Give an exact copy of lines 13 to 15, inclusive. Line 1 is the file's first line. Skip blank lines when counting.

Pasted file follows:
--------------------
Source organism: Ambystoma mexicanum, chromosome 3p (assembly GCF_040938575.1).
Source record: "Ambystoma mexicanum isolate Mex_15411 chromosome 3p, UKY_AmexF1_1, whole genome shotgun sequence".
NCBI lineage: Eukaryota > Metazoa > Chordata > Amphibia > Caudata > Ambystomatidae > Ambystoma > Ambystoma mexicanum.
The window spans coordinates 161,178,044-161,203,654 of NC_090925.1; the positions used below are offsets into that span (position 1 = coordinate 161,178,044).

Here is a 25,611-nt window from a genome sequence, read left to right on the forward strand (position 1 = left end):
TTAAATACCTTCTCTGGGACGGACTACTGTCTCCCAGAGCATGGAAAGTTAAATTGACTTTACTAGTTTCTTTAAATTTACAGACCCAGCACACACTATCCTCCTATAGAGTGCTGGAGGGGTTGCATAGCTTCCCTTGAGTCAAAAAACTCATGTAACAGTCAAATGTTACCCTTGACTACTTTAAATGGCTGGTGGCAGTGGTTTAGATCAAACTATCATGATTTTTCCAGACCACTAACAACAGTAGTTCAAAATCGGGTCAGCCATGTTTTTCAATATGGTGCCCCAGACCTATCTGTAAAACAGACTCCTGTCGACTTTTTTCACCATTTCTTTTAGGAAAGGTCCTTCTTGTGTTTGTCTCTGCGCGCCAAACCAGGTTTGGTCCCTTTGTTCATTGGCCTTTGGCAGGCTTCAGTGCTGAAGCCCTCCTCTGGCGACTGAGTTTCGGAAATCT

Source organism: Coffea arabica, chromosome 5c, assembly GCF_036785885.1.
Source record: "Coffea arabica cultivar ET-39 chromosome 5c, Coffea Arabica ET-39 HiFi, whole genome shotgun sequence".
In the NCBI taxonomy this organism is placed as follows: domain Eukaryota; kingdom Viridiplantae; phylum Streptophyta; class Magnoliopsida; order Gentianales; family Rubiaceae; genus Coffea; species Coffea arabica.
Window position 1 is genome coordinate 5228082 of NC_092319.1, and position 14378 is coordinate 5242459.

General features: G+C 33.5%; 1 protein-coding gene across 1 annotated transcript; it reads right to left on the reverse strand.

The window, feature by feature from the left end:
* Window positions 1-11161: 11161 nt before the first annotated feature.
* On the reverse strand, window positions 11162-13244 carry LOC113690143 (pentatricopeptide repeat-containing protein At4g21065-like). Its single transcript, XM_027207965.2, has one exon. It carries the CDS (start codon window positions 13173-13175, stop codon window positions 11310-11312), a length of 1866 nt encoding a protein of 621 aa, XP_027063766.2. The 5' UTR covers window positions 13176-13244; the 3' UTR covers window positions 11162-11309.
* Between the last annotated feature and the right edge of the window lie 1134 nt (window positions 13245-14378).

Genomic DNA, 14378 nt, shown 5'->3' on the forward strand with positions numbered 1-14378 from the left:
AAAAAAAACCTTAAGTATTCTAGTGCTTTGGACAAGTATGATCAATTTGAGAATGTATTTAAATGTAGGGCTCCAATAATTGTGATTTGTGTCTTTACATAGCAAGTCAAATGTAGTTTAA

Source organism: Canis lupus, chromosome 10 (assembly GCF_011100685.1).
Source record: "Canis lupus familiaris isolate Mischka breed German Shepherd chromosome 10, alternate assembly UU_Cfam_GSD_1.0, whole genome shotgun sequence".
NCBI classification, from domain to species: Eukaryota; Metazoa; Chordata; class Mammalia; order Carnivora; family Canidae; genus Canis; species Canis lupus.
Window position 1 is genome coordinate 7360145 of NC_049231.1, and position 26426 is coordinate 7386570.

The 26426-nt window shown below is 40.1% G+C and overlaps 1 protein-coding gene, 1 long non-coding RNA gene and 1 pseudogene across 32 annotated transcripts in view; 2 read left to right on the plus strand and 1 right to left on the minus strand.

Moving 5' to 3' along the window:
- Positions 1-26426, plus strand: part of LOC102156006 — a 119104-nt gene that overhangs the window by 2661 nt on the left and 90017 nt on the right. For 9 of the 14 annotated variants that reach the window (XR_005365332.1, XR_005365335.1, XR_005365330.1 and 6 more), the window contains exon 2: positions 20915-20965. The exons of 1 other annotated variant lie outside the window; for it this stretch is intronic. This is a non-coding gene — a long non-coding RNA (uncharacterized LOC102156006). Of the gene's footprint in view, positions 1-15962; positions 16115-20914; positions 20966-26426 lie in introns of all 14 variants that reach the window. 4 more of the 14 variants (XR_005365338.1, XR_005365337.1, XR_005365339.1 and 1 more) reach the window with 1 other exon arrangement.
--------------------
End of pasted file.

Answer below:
* Window positions 1-11161: 11161 nt before the first annotated feature.
* On the reverse strand, window positions 11162-13244 carry LOC113690143 (pentatricopeptide repeat-containing protein At4g21065-like). Its single transcript, XM_027207965.2, has one exon. It carries the CDS (start codon window positions 13173-13175, stop codon window positions 11310-11312), a length of 1866 nt encoding a protein of 621 aa, XP_027063766.2. The 5' UTR covers window positions 13176-13244; the 3' UTR covers window positions 11162-11309.
* Between the last annotated feature and the right edge of the window lie 1134 nt (window positions 13245-14378).